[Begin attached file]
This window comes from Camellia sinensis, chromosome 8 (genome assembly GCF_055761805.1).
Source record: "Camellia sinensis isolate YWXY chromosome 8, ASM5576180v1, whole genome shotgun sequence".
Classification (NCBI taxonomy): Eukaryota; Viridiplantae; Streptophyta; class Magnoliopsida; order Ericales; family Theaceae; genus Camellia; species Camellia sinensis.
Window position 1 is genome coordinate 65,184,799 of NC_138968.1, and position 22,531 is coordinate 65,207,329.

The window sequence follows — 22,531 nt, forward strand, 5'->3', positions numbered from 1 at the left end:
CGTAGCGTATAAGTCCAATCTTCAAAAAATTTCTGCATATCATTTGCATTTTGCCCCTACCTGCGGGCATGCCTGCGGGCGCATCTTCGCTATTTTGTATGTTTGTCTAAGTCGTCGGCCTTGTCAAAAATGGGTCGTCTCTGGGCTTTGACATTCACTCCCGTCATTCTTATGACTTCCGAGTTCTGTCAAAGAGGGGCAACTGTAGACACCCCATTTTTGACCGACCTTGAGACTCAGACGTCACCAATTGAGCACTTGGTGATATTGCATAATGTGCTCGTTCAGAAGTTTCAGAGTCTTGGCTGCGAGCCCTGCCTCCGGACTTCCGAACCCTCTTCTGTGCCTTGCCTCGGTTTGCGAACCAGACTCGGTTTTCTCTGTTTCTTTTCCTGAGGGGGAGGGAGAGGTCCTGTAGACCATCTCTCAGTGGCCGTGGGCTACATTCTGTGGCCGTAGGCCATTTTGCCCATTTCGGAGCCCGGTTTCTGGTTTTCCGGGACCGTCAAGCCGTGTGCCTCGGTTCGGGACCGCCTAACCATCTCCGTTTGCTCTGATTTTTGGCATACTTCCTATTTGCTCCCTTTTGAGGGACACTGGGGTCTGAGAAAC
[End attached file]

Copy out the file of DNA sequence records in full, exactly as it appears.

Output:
This window comes from Camellia sinensis, chromosome 8 (genome assembly GCF_055761805.1).
Source record: "Camellia sinensis isolate YWXY chromosome 8, ASM5576180v1, whole genome shotgun sequence".
Classification (NCBI taxonomy): Eukaryota; Viridiplantae; Streptophyta; class Magnoliopsida; order Ericales; family Theaceae; genus Camellia; species Camellia sinensis.
Window position 1 is genome coordinate 65,184,799 of NC_138968.1, and position 22,531 is coordinate 65,207,329.

The window sequence follows — 22,531 nt, forward strand, 5'->3', positions numbered from 1 at the left end:
CGTAGCGTATAAGTCCAATCTTCAAAAAATTTCTGCATATCATTTGCATTTTGCCCCTACCTGCGGGCATGCCTGCGGGCGCATCTTCGCTATTTTGTATGTTTGTCTAAGTCGTCGGCCTTGTCAAAAATGGGTCGTCTCTGGGCTTTGACATTCACTCCCGTCATTCTTATGACTTCCGAGTTCTGTCAAAGAGGGGCAACTGTAGACACCCCATTTTTGACCGACCTTGAGACTCAGACGTCACCAATTGAGCACTTGGTGATATTGCATAATGTGCTCGTTCAGAAGTTTCAGAGTCTTGGCTGCGAGCCCTGCCTCCGGACTTCCGAACCCTCTTCTGTGCCTTGCCTCGGTTTGCGAACCAGACTCGGTTTTCTCTGTTTCTTTTCCTGAGGGGGAGGGAGAGGTCCTGTAGACCATCTCTCAGTGGCCGTGGGCTACATTCTGTGGCCGTAGGCCATTTTGCCCATTTCGGAGCCCGGTTTCTGGTTTTCCGGGACCGTCAAGCCGTGTGCCTCGGTTCGGGACCGCCTAACCATCTCCGTTTGCTCTGATTTTTGGCATACTTCCTATTTGCTCCCTTTTGAGGGACACTGGGGTCTGAGAAAC